Chesterfield Associates, a privately-owned contracting firm hired by the ferry company, is in the process of replacing sheet steel panels that make up the bulkhead, or retaining wall that protects the infrastructure below the pier, according to Jeff Grube, the general manager of the firm. Grube said the loud noise residents are periodically hearing is caused by a vibratory hammer, the machinery being used to drive the steel sheets into the underwater soil. If something obstructs the sheet from being driven into the soil — like in one case a submerged barge, according to Grube — that’s when the decibel level is loudest near the waterfront.

“Projects should include some type of shielding to prevent residences being rattled like this.”

— Facebook poster

“The old sheet piling was corroding to the point where they were starting to lose a lot of fill behind the bulkhead,” Grube said. He added that structural issues could arise if the repair work were not completed, causing a hazardous situation for anyone using the pier. Grube said Chesterfield Associates constructed the dock in the ‘80s, and thanks to regular upkeep by the ferry company, the bulkhead hasn’t needed to be addressed until now, but it was time for the repairs in order to strengthen its critical infrastructure. The general manager said the project is progressing as initially expected, and should be completed by the end of June. The ferry company first submitted an application to the village’s building department Sept. 1, 2017, which estimated the total cost for the project to be nearly $10 million.

The area behind the bulkhead is below the vehicle holding area for the ferry, according to Linda DeSimone, the senior structural engineer for Greenman-Pederson, Inc., the design firm overseeing the plan.

“I don’t understand how the village residents are defenseless to this latest issue,” a poster on a closed Facebook group comprised of Port Jeff village residents said Feb. 20, referring to the loud noise. “Projects should include some type of shielding to prevent residences being rattled like this. I wouldn’t expect to pay for my room downtown, and the noise has to be hurting all village businesses. Get that thing shut down and keep it shut down ‘til they provide a plan that protects the residents and businesses. No one wants to live in or spend money in the middle of a noisy shipyard construction project.”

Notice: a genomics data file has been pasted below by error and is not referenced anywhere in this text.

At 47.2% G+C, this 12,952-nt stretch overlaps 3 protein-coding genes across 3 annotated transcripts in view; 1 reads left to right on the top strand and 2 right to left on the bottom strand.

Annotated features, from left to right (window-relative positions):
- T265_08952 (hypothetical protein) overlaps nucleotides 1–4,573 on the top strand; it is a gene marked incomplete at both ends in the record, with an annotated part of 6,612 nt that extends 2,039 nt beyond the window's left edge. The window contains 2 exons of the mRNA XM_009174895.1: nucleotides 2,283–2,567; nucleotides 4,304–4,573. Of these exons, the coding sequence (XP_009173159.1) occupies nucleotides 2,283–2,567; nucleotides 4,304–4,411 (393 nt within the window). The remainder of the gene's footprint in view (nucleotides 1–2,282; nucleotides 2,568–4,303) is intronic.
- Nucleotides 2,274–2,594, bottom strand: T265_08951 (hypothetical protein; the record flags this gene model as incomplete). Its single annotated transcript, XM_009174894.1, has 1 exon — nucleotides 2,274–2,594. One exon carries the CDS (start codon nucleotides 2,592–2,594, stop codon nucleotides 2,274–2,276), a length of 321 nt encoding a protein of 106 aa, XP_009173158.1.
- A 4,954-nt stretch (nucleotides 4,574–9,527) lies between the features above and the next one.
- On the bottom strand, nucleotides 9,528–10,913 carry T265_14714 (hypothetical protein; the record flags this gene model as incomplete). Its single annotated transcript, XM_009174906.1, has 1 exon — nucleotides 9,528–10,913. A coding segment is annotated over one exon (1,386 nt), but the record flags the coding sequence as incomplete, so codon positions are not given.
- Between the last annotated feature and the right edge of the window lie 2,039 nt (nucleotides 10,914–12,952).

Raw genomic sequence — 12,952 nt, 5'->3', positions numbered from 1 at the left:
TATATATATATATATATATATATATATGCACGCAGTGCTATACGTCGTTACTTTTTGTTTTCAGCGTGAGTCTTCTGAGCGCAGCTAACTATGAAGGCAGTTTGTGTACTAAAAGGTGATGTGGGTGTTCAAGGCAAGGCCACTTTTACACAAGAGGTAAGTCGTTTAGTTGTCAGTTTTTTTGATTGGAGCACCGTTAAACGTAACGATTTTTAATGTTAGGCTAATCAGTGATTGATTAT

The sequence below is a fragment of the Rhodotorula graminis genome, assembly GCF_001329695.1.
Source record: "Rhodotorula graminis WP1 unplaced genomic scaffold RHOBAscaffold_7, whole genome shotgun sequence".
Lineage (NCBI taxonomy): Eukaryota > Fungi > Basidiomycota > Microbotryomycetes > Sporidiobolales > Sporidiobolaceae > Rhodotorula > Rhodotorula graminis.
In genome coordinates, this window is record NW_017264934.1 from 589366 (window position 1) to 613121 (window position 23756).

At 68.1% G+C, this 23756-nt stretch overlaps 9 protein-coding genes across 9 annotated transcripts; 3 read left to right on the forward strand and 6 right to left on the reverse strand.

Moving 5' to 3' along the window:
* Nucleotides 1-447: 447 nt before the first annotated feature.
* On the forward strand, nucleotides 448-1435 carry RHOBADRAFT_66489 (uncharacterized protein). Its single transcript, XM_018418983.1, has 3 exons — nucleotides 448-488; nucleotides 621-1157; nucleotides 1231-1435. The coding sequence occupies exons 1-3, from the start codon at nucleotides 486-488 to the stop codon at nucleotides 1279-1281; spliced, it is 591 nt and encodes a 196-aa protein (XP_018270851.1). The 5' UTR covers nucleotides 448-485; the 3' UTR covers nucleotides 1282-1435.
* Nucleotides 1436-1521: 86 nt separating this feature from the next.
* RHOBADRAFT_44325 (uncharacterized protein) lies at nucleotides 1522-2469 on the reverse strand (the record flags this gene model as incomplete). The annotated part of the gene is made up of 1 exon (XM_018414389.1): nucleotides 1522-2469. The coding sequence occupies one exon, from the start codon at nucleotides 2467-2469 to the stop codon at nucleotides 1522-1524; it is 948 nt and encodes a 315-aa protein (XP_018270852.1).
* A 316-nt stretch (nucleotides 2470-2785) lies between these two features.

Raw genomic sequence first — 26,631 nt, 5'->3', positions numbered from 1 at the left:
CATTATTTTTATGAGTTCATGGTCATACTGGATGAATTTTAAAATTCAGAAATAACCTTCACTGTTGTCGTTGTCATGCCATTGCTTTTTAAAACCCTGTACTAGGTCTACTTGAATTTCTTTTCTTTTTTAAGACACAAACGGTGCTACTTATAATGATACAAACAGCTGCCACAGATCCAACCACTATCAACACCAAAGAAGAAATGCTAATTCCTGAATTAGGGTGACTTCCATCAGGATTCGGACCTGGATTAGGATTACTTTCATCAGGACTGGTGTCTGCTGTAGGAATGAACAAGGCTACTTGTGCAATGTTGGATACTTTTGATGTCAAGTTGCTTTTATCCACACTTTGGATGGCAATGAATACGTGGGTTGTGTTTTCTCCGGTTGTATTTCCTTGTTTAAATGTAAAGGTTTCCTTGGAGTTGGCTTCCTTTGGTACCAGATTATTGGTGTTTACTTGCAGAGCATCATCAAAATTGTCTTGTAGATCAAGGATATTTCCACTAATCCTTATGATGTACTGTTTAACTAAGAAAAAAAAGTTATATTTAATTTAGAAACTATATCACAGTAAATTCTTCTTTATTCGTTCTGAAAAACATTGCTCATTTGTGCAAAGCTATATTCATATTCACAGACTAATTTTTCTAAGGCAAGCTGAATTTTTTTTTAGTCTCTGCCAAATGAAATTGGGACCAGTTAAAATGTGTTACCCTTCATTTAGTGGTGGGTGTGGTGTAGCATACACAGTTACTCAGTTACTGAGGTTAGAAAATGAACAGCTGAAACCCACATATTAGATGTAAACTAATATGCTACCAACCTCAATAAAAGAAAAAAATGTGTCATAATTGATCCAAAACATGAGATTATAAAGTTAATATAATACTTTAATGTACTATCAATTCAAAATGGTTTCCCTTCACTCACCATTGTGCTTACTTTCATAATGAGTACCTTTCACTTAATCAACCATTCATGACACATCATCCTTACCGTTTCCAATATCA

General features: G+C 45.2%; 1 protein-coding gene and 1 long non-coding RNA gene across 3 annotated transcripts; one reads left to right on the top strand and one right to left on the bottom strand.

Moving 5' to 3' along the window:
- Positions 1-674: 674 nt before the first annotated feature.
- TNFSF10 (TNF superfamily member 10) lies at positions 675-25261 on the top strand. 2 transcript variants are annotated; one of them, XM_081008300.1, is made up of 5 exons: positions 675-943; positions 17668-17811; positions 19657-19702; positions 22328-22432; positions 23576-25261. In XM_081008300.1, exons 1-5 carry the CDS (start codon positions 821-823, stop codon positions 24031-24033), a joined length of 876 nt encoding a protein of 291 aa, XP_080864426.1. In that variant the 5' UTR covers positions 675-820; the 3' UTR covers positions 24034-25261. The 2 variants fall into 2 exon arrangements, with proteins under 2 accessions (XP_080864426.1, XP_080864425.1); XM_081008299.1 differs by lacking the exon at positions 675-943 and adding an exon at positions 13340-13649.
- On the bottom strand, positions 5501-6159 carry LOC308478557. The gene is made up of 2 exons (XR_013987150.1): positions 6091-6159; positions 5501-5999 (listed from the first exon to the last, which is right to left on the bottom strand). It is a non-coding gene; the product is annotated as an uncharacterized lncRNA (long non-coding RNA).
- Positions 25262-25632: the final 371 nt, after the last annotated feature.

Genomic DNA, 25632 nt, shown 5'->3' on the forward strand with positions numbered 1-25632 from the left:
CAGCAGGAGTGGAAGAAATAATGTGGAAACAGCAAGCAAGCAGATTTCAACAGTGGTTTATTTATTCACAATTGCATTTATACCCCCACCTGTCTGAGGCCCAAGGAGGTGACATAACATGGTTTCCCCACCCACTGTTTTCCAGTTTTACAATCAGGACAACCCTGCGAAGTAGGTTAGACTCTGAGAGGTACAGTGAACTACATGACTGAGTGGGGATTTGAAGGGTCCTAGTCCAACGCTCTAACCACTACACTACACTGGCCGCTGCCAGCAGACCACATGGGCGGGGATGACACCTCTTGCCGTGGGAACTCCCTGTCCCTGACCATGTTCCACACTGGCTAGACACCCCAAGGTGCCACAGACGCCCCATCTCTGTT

Others joined the poster in questioning when a projected end date for the construction is, and if the noise violated village code. The village does have a section in its code dedicated to noise pollution, which states specific decibel levels not to be exceeded Sunday through Thursday from 7 a.m. to 7 p.m., and Friday and Saturday from 7 a.m. to 11 p.m. A lower decibel threshold exits for all other hours.

 

One of the exceptions in the noise pollution section of village code is for construction activities, which are permitted to take place only from 7 a.m. to 6 p.m. Monday through Friday and 8 a.m. to 5 p.m. on Saturdays. For this project, the village passed a resolution Sept. 18 allowing the repair work at the ferry to be conducted from 6 a.m. to 8 p.m. Monday through Friday and 7 a.m. to 6 p.m. on Saturday.

The added hours were approved to expedite the completion of the project.

“The hours of relief requested are on the bookends of the workday, so those hours would be mostly for setup and breakdown,” Village Mayor Margot Garant said in September.

Garant said in an email the village has not received many complaints about the noise.

“It’s unfortunate, but this work needs to happen — the ferry is an important, integral part of our harbor,” she said. The mayor added the village has no plans to revisit the section of its code pertaining to noise pollution, but instead will “stay the course and hope they complete [the work] ahead of schedule.”

The ferry company also addressed the repair work in a November 2017 Facebook post.

“The terminal improvements should improve traffic flows and help us to stage vehicles more efficiently,” the post said. “Thank you for your continued patience and please know how much we appreciate you using our service.”

This post was updated Feb. 26 to include an updated photo and video.